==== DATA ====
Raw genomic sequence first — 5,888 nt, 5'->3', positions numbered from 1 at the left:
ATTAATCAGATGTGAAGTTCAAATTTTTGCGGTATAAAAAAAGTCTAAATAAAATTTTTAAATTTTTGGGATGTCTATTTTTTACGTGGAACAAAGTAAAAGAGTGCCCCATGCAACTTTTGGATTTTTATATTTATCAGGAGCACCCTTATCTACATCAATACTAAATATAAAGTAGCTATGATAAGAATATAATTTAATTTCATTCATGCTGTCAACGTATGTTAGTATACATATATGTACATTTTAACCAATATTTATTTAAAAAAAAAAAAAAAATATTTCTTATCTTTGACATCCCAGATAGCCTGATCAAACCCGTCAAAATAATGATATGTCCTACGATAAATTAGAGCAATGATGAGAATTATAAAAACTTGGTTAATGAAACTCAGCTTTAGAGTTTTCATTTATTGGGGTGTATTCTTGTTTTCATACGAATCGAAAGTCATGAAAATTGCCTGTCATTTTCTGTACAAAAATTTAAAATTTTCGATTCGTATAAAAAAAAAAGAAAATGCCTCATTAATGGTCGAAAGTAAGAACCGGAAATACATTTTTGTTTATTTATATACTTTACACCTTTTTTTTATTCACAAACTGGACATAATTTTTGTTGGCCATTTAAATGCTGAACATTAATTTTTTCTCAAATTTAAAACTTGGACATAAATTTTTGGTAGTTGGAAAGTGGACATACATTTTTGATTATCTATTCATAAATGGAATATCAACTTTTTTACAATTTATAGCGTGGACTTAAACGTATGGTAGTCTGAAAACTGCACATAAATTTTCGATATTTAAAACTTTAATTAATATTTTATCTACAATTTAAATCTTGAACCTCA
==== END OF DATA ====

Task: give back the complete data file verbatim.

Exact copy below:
Raw genomic sequence first — 5,888 nt, 5'->3', positions numbered from 1 at the left:
ATTAATCAGATGTGAAGTTCAAATTTTTGCGGTATAAAAAAAGTCTAAATAAAATTTTTAAATTTTTGGGATGTCTATTTTTTACGTGGAACAAAGTAAAAGAGTGCCCCATGCAACTTTTGGATTTTTATATTTATCAGGAGCACCCTTATCTACATCAATACTAAATATAAAGTAGCTATGATAAGAATATAATTTAATTTCATTCATGCTGTCAACGTATGTTAGTATACATATATGTACATTTTAACCAATATTTATTTAAAAAAAAAAAAAAAATATTTCTTATCTTTGACATCCCAGATAGCCTGATCAAACCCGTCAAAATAATGATATGTCCTACGATAAATTAGAGCAATGATGAGAATTATAAAAACTTGGTTAATGAAACTCAGCTTTAGAGTTTTCATTTATTGGGGTGTATTCTTGTTTTCATACGAATCGAAAGTCATGAAAATTGCCTGTCATTTTCTGTACAAAAATTTAAAATTTTCGATTCGTATAAAAAAAAAAGAAAATGCCTCATTAATGGTCGAAAGTAAGAACCGGAAATACATTTTTGTTTATTTATATACTTTACACCTTTTTTTTATTCACAAACTGGACATAATTTTTGTTGGCCATTTAAATGCTGAACATTAATTTTTTCTCAAATTTAAAACTTGGACATAAATTTTTGGTAGTTGGAAAGTGGACATACATTTTTGATTATCTATTCATAAATGGAATATCAACTTTTTTACAATTTATAGCGTGGACTTAAACGTATGGTAGTCTGAAAACTGCACATAAATTTTCGATATTTAAAACTTTAATTAATATTTTATCTACAATTTAAATCTTGAACCTCA